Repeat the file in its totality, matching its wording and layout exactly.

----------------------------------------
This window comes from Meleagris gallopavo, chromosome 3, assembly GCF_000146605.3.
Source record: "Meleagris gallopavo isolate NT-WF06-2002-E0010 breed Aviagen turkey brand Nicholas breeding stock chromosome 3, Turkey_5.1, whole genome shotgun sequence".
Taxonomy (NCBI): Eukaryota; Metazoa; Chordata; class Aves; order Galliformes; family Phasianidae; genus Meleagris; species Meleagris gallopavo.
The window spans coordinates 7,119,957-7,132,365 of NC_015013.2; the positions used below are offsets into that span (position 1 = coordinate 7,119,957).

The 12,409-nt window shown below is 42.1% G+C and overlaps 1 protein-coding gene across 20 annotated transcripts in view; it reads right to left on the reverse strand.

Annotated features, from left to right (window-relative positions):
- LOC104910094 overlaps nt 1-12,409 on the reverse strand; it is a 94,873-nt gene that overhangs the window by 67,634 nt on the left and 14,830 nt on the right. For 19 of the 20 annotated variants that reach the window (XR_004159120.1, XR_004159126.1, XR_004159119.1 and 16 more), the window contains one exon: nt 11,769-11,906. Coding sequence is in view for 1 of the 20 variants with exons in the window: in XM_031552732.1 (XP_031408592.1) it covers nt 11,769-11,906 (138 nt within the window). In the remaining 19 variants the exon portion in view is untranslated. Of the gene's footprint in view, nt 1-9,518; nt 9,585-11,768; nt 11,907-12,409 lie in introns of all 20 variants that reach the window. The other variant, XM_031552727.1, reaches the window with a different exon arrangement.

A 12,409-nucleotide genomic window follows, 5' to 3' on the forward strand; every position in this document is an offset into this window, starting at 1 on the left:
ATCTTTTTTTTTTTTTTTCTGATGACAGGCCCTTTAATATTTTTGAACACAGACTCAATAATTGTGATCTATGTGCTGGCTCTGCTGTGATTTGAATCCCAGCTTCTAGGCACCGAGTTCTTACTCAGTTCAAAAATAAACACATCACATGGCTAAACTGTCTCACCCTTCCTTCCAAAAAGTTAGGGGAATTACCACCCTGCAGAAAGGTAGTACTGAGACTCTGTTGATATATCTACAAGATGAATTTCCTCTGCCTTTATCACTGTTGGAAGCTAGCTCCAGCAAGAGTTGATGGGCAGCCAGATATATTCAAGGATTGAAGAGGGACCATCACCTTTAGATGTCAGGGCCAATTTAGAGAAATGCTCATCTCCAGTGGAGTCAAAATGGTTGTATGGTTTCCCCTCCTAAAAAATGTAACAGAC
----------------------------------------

This window comes from Meleagris gallopavo, chromosome 3, assembly GCF_000146605.3.
Source record: "Meleagris gallopavo isolate NT-WF06-2002-E0010 breed Aviagen turkey brand Nicholas breeding stock chromosome 3, Turkey_5.1, whole genome shotgun sequence".
Taxonomy (NCBI): Eukaryota; Metazoa; Chordata; class Aves; order Galliformes; family Phasianidae; genus Meleagris; species Meleagris gallopavo.
The window spans coordinates 7,119,957-7,132,365 of NC_015013.2; the positions used below are offsets into that span (position 1 = coordinate 7,119,957).

The 12,409-nt window shown below is 42.1% G+C and overlaps 1 protein-coding gene across 20 annotated transcripts in view; it reads right to left on the reverse strand.

Annotated features, from left to right (window-relative positions):
- LOC104910094 overlaps nt 1-12,409 on the reverse strand; it is a 94,873-nt gene that overhangs the window by 67,634 nt on the left and 14,830 nt on the right. For 19 of the 20 annotated variants that reach the window (XR_004159120.1, XR_004159126.1, XR_004159119.1 and 16 more), the window contains one exon: nt 11,769-11,906. Coding sequence is in view for 1 of the 20 variants with exons in the window: in XM_031552732.1 (XP_031408592.1) it covers nt 11,769-11,906 (138 nt within the window). In the remaining 19 variants the exon portion in view is untranslated. Of the gene's footprint in view, nt 1-9,518; nt 9,585-11,768; nt 11,907-12,409 lie in introns of all 20 variants that reach the window. The other variant, XM_031552727.1, reaches the window with a different exon arrangement.

A 12,409-nucleotide genomic window follows, 5' to 3' on the forward strand; every position in this document is an offset into this window, starting at 1 on the left:
ATCTTTTTTTTTTTTTTTCTGATGACAGGCCCTTTAATATTTTTGAACACAGACTCAATAATTGTGATCTATGTGCTGGCTCTGCTGTGATTTGAATCCCAGCTTCTAGGCACCGAGTTCTTACTCAGTTCAAAAATAAACACATCACATGGCTAAACTGTCTCACCCTTCCTTCCAAAAAGTTAGGGGAATTACCACCCTGCAGAAAGGTAGTACTGAGACTCTGTTGATATATCTACAAGATGAATTTCCTCTGCCTTTATCACTGTTGGAAGCTAGCTCCAGCAAGAGTTGATGGGCAGCCAGATATATTCAAGGATTGAAGAGGGACCATCACCTTTAGATGTCAGGGCCAATTTAGAGAAATGCTCATCTCCAGTGGAGTCAAAATGGTTGTATGGTTTCCCCTCCTAAAAAATGTAACAGAC